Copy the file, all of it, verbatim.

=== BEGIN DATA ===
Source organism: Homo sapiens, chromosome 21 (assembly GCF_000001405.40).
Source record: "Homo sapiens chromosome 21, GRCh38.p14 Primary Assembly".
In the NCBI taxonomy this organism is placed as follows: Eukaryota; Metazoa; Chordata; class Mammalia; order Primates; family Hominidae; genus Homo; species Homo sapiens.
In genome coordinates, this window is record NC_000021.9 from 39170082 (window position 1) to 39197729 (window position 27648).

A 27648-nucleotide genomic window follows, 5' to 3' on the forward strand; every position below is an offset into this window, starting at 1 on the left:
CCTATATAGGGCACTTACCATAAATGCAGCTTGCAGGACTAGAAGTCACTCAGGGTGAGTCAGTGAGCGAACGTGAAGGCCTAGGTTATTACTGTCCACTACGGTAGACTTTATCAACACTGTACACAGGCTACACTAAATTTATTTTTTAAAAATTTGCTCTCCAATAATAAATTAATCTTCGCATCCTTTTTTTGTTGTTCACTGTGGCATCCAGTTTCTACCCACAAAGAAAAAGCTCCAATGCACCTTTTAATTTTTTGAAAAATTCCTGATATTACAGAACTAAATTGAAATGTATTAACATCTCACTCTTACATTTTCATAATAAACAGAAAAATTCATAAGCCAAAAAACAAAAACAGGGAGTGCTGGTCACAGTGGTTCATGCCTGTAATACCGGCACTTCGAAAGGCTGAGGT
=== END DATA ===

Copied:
Source organism: Homo sapiens, chromosome 21 (assembly GCF_000001405.40).
Source record: "Homo sapiens chromosome 21, GRCh38.p14 Primary Assembly".
In the NCBI taxonomy this organism is placed as follows: Eukaryota; Metazoa; Chordata; class Mammalia; order Primates; family Hominidae; genus Homo; species Homo sapiens.
In genome coordinates, this window is record NC_000021.9 from 39170082 (window position 1) to 39197729 (window position 27648).

A 27648-nucleotide genomic window follows, 5' to 3' on the forward strand; every position below is an offset into this window, starting at 1 on the left:
CCTATATAGGGCACTTACCATAAATGCAGCTTGCAGGACTAGAAGTCACTCAGGGTGAGTCAGTGAGCGAACGTGAAGGCCTAGGTTATTACTGTCCACTACGGTAGACTTTATCAACACTGTACACAGGCTACACTAAATTTATTTTTTAAAAATTTGCTCTCCAATAATAAATTAATCTTCGCATCCTTTTTTTGTTGTTCACTGTGGCATCCAGTTTCTACCCACAAAGAAAAAGCTCCAATGCACCTTTTAATTTTTTGAAAAATTCCTGATATTACAGAACTAAATTGAAATGTATTAACATCTCACTCTTACATTTTCATAATAAACAGAAAAATTCATAAGCCAAAAAACAAAAACAGGGAGTGCTGGTCACAGTGGTTCATGCCTGTAATACCGGCACTTCGAAAGGCTGAGGT